by Pat Brans
Time management is about setting your sights on what you want, and following through until either you achieve what you set out to achieve or decide it’s no longer worthwhile.
Though his name rarely enters into discussions on the art of time management, Martin Luther King, Jr. was like Pablo Picasso to the craft.
Time management is about setting your sights on what you want, and following through until either you achieve what you set out to achieve or decide it’s no longer worthwhile. At this, Dr. King was unmatched.
Psychologists, such as Brian Little of Carleton University, have studied goal setting, categorizing the kinds of goals people set, and trying to determine which factors make a goal more reachable. According to these researchers, at any given time, each of us has around hundred pursuits, ranging from mundane aims, such as picking up toilet paper on the way home from work, all the way to lofty ambitions, such as changing the underlying social structure of the western world.
One key finding is that whether a person reaches a goal correlates highly with certain characteristics of the goal. How you define your goal and what the goal means to you determine more than anything else whether you succeed or fail.
Putting aside the smaller projects, such as buying toilet paper, which I’m sure you manage just fine, I’ve distilled the essential ideas from the life works of Martin Luther King, Jr. and Brian Little to come up with the following three tips you can apply when deciding on your biggest undertakings:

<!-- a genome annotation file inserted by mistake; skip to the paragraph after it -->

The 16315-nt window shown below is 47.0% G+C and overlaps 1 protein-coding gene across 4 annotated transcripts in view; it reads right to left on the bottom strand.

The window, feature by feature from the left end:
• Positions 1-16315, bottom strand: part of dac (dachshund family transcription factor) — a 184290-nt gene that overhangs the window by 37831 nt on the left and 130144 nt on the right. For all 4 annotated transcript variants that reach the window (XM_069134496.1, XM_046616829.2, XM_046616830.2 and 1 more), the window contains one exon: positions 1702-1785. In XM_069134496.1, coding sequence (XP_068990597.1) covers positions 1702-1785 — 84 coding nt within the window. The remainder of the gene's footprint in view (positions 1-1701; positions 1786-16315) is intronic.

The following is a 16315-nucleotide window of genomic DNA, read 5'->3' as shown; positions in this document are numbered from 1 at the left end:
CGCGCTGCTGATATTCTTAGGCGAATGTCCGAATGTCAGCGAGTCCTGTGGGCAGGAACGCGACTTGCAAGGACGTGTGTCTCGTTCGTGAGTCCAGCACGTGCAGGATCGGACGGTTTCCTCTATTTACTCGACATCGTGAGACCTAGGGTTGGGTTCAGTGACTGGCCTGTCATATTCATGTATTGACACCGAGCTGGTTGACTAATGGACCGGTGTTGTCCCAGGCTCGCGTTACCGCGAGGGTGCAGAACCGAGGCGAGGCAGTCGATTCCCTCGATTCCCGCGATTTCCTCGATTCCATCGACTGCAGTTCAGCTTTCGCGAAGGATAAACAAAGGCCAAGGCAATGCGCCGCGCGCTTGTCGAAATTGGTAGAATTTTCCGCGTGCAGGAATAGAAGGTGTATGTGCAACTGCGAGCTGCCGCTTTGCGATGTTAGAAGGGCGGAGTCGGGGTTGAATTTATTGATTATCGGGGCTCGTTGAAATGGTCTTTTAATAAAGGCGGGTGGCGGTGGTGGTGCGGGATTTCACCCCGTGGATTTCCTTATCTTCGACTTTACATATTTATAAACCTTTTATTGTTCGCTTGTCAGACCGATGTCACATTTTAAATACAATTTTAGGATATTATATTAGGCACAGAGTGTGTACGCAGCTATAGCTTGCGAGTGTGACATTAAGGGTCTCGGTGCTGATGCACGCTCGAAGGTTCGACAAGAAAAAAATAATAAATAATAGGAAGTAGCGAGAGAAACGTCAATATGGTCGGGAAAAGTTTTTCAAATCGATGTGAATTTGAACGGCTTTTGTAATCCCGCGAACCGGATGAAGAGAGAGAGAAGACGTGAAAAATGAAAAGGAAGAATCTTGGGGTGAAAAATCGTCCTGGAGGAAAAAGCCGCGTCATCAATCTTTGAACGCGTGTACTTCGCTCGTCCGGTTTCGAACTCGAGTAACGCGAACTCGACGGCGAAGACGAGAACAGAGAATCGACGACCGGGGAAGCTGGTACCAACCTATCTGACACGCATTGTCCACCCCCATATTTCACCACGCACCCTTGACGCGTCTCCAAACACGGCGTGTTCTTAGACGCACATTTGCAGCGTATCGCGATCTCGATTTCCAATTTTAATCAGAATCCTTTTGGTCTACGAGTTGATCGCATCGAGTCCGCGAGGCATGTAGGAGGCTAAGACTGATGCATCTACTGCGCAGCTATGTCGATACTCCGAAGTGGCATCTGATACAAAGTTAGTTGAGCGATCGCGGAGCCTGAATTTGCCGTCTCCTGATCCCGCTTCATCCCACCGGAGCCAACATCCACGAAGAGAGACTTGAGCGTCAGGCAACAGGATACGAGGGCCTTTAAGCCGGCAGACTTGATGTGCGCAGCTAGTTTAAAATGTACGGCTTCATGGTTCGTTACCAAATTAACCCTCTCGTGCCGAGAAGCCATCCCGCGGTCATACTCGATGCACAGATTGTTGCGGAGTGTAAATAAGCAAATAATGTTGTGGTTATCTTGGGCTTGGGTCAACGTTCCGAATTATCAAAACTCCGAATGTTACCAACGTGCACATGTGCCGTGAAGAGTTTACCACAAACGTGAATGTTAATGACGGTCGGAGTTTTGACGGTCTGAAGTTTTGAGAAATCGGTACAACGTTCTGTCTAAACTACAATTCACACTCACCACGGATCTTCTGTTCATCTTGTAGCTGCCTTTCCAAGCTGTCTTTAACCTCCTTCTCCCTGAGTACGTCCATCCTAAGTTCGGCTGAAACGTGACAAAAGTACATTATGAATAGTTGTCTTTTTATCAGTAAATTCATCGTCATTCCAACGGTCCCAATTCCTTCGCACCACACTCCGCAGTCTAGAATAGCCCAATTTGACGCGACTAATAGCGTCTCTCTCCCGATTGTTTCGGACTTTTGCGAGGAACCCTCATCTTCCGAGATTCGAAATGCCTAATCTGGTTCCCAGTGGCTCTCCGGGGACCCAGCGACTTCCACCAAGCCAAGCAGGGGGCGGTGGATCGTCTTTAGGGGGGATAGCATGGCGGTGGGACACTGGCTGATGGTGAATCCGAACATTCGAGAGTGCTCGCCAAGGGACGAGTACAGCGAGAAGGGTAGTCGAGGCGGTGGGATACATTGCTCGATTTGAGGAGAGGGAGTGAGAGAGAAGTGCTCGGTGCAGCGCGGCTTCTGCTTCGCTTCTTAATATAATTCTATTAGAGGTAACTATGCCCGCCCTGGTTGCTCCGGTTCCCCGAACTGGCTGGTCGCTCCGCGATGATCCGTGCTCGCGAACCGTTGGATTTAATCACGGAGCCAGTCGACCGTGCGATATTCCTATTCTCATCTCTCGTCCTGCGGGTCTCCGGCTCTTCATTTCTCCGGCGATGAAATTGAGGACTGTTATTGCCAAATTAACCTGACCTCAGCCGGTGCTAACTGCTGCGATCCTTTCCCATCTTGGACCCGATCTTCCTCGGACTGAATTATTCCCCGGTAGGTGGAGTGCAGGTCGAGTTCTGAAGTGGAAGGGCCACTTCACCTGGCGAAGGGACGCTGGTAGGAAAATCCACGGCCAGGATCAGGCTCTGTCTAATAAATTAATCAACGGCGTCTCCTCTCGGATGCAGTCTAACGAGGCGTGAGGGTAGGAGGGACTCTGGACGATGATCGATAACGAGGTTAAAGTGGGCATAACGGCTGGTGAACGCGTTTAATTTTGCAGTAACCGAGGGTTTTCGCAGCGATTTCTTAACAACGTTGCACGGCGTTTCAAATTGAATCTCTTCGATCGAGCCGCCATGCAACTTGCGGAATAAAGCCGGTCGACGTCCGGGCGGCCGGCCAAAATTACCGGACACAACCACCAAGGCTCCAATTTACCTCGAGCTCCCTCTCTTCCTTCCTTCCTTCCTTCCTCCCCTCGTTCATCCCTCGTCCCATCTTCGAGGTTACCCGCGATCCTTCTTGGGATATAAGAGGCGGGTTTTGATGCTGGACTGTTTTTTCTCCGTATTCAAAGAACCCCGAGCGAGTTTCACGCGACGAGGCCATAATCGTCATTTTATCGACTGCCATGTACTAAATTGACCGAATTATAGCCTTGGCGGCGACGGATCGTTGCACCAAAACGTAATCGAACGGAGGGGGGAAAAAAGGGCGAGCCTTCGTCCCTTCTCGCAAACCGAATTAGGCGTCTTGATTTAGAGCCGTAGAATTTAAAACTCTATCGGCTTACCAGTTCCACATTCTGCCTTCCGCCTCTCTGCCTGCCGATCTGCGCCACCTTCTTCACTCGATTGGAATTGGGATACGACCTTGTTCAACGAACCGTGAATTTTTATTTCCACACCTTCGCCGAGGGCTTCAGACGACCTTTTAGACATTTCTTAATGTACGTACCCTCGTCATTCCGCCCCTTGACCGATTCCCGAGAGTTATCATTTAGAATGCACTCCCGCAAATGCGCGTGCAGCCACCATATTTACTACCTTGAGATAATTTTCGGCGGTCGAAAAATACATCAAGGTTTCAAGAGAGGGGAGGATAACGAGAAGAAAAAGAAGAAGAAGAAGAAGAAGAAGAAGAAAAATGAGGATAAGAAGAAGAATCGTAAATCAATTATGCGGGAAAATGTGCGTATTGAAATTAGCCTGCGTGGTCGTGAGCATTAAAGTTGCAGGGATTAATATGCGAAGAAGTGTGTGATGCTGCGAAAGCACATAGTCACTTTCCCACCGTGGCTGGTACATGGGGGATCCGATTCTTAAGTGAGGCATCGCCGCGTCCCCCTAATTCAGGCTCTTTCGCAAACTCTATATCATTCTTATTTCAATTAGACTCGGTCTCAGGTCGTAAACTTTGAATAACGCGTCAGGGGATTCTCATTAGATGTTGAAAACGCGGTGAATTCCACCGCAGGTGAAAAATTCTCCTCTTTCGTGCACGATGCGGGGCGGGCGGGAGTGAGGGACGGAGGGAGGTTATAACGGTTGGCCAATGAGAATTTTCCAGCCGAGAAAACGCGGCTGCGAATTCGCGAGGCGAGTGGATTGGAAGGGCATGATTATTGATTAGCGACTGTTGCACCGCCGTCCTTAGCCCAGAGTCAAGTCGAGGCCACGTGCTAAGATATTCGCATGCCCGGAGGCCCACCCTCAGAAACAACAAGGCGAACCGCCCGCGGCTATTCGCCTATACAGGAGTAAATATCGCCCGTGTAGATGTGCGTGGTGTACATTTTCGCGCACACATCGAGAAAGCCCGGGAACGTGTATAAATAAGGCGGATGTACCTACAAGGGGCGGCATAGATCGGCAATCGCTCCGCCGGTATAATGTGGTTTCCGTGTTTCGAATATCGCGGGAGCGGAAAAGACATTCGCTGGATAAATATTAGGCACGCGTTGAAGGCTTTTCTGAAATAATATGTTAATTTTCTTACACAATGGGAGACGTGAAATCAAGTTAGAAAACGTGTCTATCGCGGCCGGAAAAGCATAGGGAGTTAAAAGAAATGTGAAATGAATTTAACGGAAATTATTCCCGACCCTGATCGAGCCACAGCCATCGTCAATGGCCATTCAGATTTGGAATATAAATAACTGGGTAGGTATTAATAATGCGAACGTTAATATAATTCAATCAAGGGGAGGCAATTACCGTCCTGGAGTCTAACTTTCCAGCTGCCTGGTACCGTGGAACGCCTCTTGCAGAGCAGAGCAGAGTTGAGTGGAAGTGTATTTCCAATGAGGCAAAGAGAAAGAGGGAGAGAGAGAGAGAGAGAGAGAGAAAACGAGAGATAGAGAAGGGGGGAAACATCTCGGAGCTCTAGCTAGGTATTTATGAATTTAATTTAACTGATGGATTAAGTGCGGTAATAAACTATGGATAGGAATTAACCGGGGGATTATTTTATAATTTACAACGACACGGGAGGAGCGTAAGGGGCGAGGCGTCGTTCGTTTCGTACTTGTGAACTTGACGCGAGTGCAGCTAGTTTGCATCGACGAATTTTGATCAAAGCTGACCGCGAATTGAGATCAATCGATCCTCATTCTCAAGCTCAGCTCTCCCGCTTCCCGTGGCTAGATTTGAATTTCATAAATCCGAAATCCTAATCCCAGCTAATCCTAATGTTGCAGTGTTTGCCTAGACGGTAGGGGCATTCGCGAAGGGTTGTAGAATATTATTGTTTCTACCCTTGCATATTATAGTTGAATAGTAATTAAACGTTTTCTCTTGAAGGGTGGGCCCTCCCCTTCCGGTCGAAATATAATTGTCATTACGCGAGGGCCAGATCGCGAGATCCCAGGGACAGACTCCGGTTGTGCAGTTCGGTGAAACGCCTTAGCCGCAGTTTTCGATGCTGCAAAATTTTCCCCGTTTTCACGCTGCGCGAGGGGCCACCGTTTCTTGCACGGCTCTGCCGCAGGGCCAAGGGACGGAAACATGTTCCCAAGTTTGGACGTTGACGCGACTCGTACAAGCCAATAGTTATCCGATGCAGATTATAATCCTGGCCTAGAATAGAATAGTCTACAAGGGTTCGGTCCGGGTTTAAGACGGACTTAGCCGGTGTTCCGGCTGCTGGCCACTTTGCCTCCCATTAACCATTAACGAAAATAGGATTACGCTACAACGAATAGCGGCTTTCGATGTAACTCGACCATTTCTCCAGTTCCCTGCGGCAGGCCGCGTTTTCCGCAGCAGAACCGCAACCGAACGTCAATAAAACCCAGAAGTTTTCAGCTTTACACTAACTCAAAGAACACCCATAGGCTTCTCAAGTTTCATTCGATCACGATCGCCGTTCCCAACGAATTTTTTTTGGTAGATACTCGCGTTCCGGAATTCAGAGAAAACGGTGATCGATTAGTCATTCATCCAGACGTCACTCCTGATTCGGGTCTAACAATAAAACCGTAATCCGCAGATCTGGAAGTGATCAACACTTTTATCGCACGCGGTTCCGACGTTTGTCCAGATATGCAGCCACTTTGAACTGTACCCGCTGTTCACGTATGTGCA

Tip #1: Freely choose your goals. Be honest with yourself about what you want and why you want it. If you are doing something out of pride, guilt, or jealousy, you’ll probably give it up eventually. The same is true for things you do purely for monetary reward. You’ll probably lose interest over time. On the other hand, if you are doing something because it’s what you want all the way down to the core of your being, you’ll stick with it.
Tip #2: Set unselfish goals. Aim for things that are beneficial to those around you, and not just yourself. None of us exists in a vacuum, and we are at our best when we work for the good of the community. If your goals are consistent with your fundamental need to belong and to identify with a group, you’ll remain motivated until you finish what you start.
Tip #3: Set goals that are challenging, yet achievable. Going for things that are too easy won’t keep you motivated; and shooting for things beyond your reach will only result in frustration. Either of these two approaches will eat away at your feeling of competence, a feeling most psychologists agree is a basic ingredient for happiness. The best way to grow a sense of competence is to set progressively more challenging goals, building on your know-how as you achieve each one in succession.
Op-ed pieces and contributions are the opinions of the writers only and do not represent the opinions of Y!/YNaija.